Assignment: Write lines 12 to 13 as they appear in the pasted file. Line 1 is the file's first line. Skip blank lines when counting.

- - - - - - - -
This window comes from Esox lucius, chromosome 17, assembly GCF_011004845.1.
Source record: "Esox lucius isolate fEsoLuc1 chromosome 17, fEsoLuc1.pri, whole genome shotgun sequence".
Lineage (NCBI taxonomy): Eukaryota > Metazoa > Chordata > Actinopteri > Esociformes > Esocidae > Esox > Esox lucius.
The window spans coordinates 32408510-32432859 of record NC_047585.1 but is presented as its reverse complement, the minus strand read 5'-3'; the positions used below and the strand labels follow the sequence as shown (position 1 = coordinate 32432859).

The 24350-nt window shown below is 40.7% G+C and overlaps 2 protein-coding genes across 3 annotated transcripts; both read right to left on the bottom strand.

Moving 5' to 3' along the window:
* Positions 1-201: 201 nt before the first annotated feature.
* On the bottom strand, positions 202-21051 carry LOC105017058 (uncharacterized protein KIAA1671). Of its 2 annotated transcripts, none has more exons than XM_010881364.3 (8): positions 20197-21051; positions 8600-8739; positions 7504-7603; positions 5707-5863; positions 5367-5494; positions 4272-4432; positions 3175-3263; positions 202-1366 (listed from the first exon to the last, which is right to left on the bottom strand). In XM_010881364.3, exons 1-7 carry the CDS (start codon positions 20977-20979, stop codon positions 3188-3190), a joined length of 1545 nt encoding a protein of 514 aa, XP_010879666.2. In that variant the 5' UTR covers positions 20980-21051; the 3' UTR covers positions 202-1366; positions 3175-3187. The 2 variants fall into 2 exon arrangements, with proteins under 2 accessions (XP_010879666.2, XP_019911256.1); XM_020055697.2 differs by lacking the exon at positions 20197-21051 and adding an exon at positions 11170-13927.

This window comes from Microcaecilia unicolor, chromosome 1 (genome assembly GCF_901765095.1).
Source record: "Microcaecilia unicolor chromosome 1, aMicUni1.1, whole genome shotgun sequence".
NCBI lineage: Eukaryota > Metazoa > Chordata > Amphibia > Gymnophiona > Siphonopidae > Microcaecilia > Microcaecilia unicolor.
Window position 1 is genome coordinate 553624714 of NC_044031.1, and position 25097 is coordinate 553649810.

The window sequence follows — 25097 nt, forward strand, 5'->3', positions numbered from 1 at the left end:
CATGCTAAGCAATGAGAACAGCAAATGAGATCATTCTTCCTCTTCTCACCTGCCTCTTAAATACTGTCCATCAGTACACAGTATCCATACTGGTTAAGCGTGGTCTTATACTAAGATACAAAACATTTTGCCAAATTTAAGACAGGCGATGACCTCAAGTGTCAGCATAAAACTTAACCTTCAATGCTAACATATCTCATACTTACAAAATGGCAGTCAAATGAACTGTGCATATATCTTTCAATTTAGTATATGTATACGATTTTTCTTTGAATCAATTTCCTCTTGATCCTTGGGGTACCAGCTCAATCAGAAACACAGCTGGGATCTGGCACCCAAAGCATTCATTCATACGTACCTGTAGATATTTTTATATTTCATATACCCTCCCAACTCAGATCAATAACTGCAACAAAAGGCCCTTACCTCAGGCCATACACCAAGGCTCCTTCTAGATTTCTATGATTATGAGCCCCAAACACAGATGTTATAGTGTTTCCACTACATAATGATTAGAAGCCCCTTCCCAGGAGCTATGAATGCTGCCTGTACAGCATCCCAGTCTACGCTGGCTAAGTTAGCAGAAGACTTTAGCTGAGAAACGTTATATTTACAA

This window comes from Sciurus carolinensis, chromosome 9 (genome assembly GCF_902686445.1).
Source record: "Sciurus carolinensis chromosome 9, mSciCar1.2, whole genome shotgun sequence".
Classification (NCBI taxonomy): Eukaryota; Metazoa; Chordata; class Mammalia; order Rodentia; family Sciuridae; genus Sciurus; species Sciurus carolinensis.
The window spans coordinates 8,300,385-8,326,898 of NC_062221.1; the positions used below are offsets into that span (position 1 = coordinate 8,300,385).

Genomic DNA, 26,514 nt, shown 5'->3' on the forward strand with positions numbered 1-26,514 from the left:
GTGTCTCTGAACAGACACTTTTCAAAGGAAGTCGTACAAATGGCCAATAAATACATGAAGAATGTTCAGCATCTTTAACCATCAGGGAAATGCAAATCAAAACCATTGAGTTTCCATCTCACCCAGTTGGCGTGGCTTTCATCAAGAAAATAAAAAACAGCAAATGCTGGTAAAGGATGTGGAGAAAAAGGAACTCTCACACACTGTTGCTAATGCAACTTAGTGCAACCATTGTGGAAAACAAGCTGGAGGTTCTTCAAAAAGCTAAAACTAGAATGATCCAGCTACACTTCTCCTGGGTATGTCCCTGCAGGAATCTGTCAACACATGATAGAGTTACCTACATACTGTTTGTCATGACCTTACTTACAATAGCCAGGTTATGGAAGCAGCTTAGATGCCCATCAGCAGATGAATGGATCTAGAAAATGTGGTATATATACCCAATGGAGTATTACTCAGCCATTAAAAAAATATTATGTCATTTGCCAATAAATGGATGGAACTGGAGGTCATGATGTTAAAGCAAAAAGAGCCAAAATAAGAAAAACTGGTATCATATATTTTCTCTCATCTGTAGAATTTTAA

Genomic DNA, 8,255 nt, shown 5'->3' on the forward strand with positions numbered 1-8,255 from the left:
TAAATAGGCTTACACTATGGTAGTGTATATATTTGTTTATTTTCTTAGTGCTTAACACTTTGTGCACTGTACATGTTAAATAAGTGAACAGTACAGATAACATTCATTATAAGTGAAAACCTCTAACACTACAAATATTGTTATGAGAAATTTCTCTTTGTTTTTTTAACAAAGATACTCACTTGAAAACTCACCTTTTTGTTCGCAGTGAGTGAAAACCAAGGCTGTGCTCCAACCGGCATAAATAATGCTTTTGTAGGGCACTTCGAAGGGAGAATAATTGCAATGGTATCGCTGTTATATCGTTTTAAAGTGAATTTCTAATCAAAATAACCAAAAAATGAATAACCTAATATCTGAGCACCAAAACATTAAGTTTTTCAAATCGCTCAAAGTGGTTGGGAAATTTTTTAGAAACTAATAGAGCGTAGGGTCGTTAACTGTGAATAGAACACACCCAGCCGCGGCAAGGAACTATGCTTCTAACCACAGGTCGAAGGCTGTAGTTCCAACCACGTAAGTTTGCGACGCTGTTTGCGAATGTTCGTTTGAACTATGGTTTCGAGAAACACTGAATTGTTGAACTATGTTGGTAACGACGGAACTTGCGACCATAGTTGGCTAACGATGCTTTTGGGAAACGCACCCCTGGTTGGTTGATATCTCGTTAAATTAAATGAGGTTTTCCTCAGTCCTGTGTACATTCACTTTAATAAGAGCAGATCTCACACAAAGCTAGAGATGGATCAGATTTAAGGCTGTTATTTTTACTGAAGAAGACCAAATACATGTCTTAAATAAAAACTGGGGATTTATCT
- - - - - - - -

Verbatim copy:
Window position 1 is genome coordinate 553624714 of NC_044031.1, and position 25097 is coordinate 553649810.

The window sequence follows — 25097 nt, forward strand, 5'->3', positions numbered from 1 at the left end: